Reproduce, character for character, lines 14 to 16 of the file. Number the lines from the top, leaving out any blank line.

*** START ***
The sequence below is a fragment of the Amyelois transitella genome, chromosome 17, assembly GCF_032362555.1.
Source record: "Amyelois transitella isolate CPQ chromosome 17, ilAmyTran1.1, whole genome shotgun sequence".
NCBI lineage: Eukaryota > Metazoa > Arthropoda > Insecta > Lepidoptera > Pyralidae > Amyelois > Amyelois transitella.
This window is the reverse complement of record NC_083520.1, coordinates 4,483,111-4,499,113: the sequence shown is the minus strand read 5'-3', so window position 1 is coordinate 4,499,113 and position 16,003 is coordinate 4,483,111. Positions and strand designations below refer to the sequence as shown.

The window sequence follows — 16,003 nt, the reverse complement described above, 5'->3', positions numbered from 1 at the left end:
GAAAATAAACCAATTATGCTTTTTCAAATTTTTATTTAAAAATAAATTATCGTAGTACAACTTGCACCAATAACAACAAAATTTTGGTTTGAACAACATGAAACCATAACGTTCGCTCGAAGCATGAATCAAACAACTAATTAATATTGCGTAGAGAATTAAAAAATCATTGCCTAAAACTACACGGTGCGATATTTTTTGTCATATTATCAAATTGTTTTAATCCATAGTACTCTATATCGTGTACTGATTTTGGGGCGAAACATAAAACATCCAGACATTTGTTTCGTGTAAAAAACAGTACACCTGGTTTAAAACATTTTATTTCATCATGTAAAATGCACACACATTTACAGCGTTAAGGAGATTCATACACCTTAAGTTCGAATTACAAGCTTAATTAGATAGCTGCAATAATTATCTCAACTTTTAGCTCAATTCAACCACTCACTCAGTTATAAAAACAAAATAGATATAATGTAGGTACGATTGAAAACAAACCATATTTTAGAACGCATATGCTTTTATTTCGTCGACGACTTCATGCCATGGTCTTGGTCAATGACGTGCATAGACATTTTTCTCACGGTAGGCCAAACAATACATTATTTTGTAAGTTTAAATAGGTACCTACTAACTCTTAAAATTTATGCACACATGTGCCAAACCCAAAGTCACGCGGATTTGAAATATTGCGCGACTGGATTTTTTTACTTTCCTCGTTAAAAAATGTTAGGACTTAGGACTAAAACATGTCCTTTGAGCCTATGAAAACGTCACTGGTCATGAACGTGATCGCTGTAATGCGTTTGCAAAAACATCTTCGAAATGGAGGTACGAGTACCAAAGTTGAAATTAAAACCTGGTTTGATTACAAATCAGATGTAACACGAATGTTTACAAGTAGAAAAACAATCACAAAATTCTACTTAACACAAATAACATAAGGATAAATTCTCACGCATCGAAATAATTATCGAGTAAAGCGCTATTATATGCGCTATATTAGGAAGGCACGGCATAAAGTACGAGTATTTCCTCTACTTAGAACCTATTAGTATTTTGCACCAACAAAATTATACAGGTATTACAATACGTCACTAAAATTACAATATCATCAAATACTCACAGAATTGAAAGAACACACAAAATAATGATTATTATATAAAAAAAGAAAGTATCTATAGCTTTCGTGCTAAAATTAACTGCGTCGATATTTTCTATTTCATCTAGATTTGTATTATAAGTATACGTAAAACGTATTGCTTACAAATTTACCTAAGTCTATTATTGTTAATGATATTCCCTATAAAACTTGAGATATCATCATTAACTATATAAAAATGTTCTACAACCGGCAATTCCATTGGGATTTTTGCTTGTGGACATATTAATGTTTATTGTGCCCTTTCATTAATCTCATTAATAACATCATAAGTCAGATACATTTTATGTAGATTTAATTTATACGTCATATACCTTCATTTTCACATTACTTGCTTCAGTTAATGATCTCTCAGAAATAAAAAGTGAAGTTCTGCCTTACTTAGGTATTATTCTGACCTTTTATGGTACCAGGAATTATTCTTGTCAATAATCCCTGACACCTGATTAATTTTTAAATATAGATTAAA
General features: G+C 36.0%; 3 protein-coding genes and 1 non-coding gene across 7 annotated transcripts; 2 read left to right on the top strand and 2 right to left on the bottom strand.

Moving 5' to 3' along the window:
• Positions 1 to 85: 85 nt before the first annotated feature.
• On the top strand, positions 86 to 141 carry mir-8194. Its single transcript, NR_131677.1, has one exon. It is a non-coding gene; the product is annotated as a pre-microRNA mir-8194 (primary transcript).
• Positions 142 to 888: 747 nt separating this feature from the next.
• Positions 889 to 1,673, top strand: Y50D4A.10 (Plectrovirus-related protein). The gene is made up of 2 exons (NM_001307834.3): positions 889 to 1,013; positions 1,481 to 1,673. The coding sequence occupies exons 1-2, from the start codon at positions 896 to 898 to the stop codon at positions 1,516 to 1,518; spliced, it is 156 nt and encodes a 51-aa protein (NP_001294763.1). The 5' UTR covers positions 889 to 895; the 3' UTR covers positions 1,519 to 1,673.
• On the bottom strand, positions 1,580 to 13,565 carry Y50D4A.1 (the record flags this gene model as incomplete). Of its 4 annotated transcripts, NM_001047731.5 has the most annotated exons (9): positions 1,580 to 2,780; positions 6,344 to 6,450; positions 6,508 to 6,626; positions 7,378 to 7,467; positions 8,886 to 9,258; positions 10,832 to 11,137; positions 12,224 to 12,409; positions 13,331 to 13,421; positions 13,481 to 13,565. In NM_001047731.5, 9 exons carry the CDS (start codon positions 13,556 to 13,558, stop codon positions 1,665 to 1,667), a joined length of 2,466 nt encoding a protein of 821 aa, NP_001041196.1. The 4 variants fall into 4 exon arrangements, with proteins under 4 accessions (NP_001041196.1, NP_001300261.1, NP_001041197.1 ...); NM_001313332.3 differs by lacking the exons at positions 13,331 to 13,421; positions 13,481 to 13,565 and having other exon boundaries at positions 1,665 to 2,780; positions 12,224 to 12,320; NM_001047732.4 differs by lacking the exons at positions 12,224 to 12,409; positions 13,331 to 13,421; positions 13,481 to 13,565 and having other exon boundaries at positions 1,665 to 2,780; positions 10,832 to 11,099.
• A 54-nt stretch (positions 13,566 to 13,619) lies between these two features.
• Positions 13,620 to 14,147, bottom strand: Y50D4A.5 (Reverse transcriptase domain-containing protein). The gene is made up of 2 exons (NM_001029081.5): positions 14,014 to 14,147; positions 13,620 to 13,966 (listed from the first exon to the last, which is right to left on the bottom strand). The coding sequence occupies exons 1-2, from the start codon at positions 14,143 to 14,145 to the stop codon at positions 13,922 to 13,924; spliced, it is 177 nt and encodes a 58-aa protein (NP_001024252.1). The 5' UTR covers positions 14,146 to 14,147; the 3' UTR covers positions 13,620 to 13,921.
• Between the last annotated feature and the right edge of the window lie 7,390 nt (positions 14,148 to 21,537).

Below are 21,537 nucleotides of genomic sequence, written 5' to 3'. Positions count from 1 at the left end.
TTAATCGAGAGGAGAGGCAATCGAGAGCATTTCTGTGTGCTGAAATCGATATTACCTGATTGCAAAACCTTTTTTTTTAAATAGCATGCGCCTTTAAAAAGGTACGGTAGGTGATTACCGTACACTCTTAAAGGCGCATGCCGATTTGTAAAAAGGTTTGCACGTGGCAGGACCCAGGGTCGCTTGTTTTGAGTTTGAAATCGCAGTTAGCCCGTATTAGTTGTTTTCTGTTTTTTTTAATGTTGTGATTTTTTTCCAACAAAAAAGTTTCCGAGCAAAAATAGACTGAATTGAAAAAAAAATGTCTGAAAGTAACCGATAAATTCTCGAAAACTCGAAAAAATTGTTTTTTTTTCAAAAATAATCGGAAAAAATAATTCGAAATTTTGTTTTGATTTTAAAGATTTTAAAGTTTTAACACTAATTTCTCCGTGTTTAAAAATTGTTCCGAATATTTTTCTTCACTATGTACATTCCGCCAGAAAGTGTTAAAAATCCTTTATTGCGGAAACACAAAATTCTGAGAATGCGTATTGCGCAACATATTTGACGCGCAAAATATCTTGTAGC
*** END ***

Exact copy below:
• A 54-nt stretch (positions 13,566 to 13,619) lies between these two features.
• Positions 13,620 to 14,147, bottom strand: Y50D4A.5 (Reverse transcriptase domain-containing protein). The gene is made up of 2 exons (NM_001029081.5): positions 14,014 to 14,147; positions 13,620 to 13,966 (listed from the first exon to the last, which is right to left on the bottom strand). The coding sequence occupies exons 1-2, from the start codon at positions 14,143 to 14,145 to the stop codon at positions 13,922 to 13,924; spliced, it is 177 nt and encodes a 58-aa protein (NP_001024252.1). The 5' UTR covers positions 14,146 to 14,147; the 3' UTR covers positions 13,620 to 13,921.
• Between the last annotated feature and the right edge of the window lie 7,390 nt (positions 14,148 to 21,537).